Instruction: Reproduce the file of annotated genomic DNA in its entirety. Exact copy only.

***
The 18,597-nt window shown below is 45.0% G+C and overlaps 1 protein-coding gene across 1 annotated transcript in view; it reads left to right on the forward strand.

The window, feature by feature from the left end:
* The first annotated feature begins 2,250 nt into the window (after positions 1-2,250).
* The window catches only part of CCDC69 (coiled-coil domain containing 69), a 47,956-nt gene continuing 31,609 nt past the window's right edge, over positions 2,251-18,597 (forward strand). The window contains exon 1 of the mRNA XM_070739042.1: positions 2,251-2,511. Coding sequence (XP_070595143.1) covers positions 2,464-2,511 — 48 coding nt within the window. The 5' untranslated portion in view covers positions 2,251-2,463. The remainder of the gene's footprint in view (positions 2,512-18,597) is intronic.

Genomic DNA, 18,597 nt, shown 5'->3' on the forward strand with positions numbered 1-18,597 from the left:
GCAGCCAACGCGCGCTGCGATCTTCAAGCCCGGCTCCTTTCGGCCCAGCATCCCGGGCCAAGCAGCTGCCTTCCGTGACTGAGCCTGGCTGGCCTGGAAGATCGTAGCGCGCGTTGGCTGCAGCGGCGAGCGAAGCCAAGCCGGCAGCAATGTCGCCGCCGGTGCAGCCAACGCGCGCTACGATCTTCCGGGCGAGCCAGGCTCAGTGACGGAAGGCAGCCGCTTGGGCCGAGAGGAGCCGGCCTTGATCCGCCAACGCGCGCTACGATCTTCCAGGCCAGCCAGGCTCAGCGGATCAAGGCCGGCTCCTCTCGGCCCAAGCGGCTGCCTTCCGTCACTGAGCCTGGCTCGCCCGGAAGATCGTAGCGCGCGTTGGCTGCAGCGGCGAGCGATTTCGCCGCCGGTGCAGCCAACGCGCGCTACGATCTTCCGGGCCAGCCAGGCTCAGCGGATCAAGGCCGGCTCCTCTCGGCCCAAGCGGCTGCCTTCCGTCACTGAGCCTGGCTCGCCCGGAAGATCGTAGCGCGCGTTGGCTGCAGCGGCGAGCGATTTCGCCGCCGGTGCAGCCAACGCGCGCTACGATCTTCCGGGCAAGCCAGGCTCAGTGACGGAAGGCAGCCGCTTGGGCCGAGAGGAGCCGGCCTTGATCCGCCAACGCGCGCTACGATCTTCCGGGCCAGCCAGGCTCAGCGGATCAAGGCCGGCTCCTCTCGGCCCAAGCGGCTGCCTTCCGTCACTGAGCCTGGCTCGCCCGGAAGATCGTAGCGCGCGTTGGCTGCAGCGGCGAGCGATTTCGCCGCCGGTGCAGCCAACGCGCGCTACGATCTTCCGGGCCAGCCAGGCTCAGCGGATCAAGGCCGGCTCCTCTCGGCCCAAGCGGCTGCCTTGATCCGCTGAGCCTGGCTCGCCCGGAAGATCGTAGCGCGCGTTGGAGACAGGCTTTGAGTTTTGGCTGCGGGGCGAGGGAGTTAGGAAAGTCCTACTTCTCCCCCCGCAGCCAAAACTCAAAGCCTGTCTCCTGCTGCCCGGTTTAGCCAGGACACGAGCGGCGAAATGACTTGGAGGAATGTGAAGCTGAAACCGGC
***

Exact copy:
The 18,597-nt window shown below is 45.0% G+C and overlaps 1 protein-coding gene across 1 annotated transcript in view; it reads left to right on the forward strand.

The window, feature by feature from the left end:
* The first annotated feature begins 2,250 nt into the window (after positions 1-2,250).
* The window catches only part of CCDC69 (coiled-coil domain containing 69), a 47,956-nt gene continuing 31,609 nt past the window's right edge, over positions 2,251-18,597 (forward strand). The window contains exon 1 of the mRNA XM_070739042.1: positions 2,251-2,511. Coding sequence (XP_070595143.1) covers positions 2,464-2,511 — 48 coding nt within the window. The 5' untranslated portion in view covers positions 2,251-2,463. The remainder of the gene's footprint in view (positions 2,512-18,597) is intronic.

Genomic DNA, 18,597 nt, shown 5'->3' on the forward strand with positions numbered 1-18,597 from the left:
GCAGCCAACGCGCGCTGCGATCTTCAAGCCCGGCTCCTTTCGGCCCAGCATCCCGGGCCAAGCAGCTGCCTTCCGTGACTGAGCCTGGCTGGCCTGGAAGATCGTAGCGCGCGTTGGCTGCAGCGGCGAGCGAAGCCAAGCCGGCAGCAATGTCGCCGCCGGTGCAGCCAACGCGCGCTACGATCTTCCGGGCGAGCCAGGCTCAGTGACGGAAGGCAGCCGCTTGGGCCGAGAGGAGCCGGCCTTGATCCGCCAACGCGCGCTACGATCTTCCAGGCCAGCCAGGCTCAGCGGATCAAGGCCGGCTCCTCTCGGCCCAAGCGGCTGCCTTCCGTCACTGAGCCTGGCTCGCCCGGAAGATCGTAGCGCGCGTTGGCTGCAGCGGCGAGCGATTTCGCCGCCGGTGCAGCCAACGCGCGCTACGATCTTCCGGGCCAGCCAGGCTCAGCGGATCAAGGCCGGCTCCTCTCGGCCCAAGCGGCTGCCTTCCGTCACTGAGCCTGGCTCGCCCGGAAGATCGTAGCGCGCGTTGGCTGCAGCGGCGAGCGATTTCGCCGCCGGTGCAGCCAACGCGCGCTACGATCTTCCGGGCAAGCCAGGCTCAGTGACGGAAGGCAGCCGCTTGGGCCGAGAGGAGCCGGCCTTGATCCGCCAACGCGCGCTACGATCTTCCGGGCCAGCCAGGCTCAGCGGATCAAGGCCGGCTCCTCTCGGCCCAAGCGGCTGCCTTCCGTCACTGAGCCTGGCTCGCCCGGAAGATCGTAGCGCGCGTTGGCTGCAGCGGCGAGCGATTTCGCCGCCGGTGCAGCCAACGCGCGCTACGATCTTCCGGGCCAGCCAGGCTCAGCGGATCAAGGCCGGCTCCTCTCGGCCCAAGCGGCTGCCTTGATCCGCTGAGCCTGGCTCGCCCGGAAGATCGTAGCGCGCGTTGGAGACAGGCTTTGAGTTTTGGCTGCGGGGCGAGGGAGTTAGGAAAGTCCTACTTCTCCCCCCGCAGCCAAAACTCAAAGCCTGTCTCCTGCTGCCCGGTTTAGCCAGGACACGAGCGGCGAAATGACTTGGAGGAATGTGAAGCTGAAACCGGC